RPG Reload File 079 – ‘The Shadow Sun’

TouchArcade Rating:

Hello, gentle readers, and welcome to the RPG Reload, the weekly feature where we rummage through garbage to find loot. Each week, we take a look at an RPG from the App Store’s past to see how it’s holding up in the far-flung future that is now. It’s a chance to revisit old favorites, reflect on the iOS RPG library, or simply to take a deeper dive than our reviews typically allow for. As the wielder of the legendary blade Excalipoor, I try to set a balanced schedule of RPGs from week to week that reflects the diversity of the genre. If you feel like I’m missing something important, however, be sure to let me know. You can do that by posting in the comments below, dropping by the Official RPG Reload Club thread in the forums, or by tweeting me at @RPGReload. Your suggestion will be added to the master list, which means you might see it several months down the road. Hey, no one ever said it would be easy!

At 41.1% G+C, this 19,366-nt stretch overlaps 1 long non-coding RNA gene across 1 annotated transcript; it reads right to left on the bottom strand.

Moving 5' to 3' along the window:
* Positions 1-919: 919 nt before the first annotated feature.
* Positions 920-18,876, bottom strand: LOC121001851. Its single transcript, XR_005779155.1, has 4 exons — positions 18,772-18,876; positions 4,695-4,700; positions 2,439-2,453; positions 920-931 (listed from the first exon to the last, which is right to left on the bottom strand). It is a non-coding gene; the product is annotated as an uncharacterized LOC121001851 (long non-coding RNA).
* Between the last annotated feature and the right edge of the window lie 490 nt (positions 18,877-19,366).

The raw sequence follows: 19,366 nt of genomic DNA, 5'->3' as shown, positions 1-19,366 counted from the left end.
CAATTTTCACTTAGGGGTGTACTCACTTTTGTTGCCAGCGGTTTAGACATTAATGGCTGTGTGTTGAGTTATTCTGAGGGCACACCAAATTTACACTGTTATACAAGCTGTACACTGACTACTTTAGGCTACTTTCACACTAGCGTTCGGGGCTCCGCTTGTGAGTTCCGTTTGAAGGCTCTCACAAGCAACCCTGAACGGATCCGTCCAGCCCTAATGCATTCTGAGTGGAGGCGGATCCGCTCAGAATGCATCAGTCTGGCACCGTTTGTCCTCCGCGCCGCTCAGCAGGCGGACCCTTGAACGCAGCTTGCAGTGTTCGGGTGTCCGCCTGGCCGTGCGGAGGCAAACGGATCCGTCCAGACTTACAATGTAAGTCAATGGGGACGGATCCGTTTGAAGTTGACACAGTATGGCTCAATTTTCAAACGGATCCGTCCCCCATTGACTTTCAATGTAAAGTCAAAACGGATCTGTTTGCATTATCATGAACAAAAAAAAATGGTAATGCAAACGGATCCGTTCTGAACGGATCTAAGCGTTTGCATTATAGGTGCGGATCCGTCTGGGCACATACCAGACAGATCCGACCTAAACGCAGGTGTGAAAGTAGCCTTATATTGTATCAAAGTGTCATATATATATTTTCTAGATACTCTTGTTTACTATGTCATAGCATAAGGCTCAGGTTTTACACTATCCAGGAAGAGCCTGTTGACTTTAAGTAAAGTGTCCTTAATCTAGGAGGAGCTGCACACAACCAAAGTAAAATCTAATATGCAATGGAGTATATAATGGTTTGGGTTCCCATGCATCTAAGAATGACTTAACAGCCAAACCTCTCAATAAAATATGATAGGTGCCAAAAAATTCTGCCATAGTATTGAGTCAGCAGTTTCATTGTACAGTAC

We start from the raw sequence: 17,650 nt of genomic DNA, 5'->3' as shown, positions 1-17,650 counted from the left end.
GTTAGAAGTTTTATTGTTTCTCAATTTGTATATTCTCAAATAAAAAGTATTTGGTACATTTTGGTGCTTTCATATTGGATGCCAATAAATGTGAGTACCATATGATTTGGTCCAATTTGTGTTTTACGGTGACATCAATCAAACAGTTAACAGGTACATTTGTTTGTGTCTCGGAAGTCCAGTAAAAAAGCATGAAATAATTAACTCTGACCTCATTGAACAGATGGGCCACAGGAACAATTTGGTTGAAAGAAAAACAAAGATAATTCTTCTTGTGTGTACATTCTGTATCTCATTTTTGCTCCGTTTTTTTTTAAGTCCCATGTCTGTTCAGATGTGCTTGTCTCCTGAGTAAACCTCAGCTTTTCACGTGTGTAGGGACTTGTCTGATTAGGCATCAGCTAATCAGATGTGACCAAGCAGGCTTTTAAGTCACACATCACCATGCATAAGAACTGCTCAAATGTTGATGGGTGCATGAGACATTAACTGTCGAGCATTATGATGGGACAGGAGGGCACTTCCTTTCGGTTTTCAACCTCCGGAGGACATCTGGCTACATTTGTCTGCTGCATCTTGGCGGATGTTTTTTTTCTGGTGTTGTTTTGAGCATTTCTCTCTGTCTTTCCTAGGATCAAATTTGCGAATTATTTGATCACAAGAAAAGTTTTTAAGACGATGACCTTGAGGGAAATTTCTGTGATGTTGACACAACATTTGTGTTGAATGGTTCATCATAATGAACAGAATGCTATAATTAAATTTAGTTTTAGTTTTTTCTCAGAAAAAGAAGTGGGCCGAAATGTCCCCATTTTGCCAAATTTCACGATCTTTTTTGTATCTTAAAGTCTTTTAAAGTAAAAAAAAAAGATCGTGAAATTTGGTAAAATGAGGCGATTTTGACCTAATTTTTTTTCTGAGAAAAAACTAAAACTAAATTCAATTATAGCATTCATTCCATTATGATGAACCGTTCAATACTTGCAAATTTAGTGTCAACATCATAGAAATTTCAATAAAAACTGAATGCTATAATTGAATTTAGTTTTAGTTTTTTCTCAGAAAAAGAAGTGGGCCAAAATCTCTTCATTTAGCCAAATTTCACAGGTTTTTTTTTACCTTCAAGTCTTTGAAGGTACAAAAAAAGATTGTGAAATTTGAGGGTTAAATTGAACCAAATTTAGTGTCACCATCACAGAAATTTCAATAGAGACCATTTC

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One of the interesting things about following the game industry over a long period of time is watching developers form, grow, then splinter out into various other developers, which in turn might find themselves growing and splintering out. Sometimes those developers do completely different things from the company they came out of, while in other cases, they follow more or less in the footsteps of their previous work. Ossian Studios, the developer of this week’s featured game The Shadow Sun ($0.99), has thus far fallen into the latter camp. Founded by a former Bioware employee, all of their releases so far have been RPGs with a very familiar flavor to them. The Shadow Sun was their first wholly original property, and also their first iOS game.